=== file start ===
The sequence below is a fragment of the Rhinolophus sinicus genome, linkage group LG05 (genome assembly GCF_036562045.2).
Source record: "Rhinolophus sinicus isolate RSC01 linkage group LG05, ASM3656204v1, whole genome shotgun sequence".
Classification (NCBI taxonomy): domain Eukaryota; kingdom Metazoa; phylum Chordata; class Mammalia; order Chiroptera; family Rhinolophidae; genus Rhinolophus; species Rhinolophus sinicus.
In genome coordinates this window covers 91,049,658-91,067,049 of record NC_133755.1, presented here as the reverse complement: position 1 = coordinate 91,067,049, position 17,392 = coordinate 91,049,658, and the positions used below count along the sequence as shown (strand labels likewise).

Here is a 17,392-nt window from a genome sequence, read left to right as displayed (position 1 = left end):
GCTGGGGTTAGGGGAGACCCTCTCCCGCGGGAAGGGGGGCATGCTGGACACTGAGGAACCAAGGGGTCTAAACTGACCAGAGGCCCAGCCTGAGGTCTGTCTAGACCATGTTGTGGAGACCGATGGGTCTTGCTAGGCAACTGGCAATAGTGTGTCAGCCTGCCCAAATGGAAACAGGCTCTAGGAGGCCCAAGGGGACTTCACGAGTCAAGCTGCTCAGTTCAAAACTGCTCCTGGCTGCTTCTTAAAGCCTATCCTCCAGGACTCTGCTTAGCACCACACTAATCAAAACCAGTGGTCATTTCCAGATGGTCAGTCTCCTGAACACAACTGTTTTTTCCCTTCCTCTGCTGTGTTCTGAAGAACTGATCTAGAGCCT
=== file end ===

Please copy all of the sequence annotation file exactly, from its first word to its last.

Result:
The sequence below is a fragment of the Rhinolophus sinicus genome, linkage group LG05 (genome assembly GCF_036562045.2).
Source record: "Rhinolophus sinicus isolate RSC01 linkage group LG05, ASM3656204v1, whole genome shotgun sequence".
Classification (NCBI taxonomy): domain Eukaryota; kingdom Metazoa; phylum Chordata; class Mammalia; order Chiroptera; family Rhinolophidae; genus Rhinolophus; species Rhinolophus sinicus.
In genome coordinates this window covers 91,049,658-91,067,049 of record NC_133755.1, presented here as the reverse complement: position 1 = coordinate 91,067,049, position 17,392 = coordinate 91,049,658, and the positions used below count along the sequence as shown (strand labels likewise).

Here is a 17,392-nt window from a genome sequence, read left to right as displayed (position 1 = left end):
GCTGGGGTTAGGGGAGACCCTCTCCCGCGGGAAGGGGGGCATGCTGGACACTGAGGAACCAAGGGGTCTAAACTGACCAGAGGCCCAGCCTGAGGTCTGTCTAGACCATGTTGTGGAGACCGATGGGTCTTGCTAGGCAACTGGCAATAGTGTGTCAGCCTGCCCAAATGGAAACAGGCTCTAGGAGGCCCAAGGGGACTTCACGAGTCAAGCTGCTCAGTTCAAAACTGCTCCTGGCTGCTTCTTAAAGCCTATCCTCCAGGACTCTGCTTAGCACCACACTAATCAAAACCAGTGGTCATTTCCAGATGGTCAGTCTCCTGAACACAACTGTTTTTTCCCTTCCTCTGCTGTGTTCTGAAGAACTGATCTAGAGCCT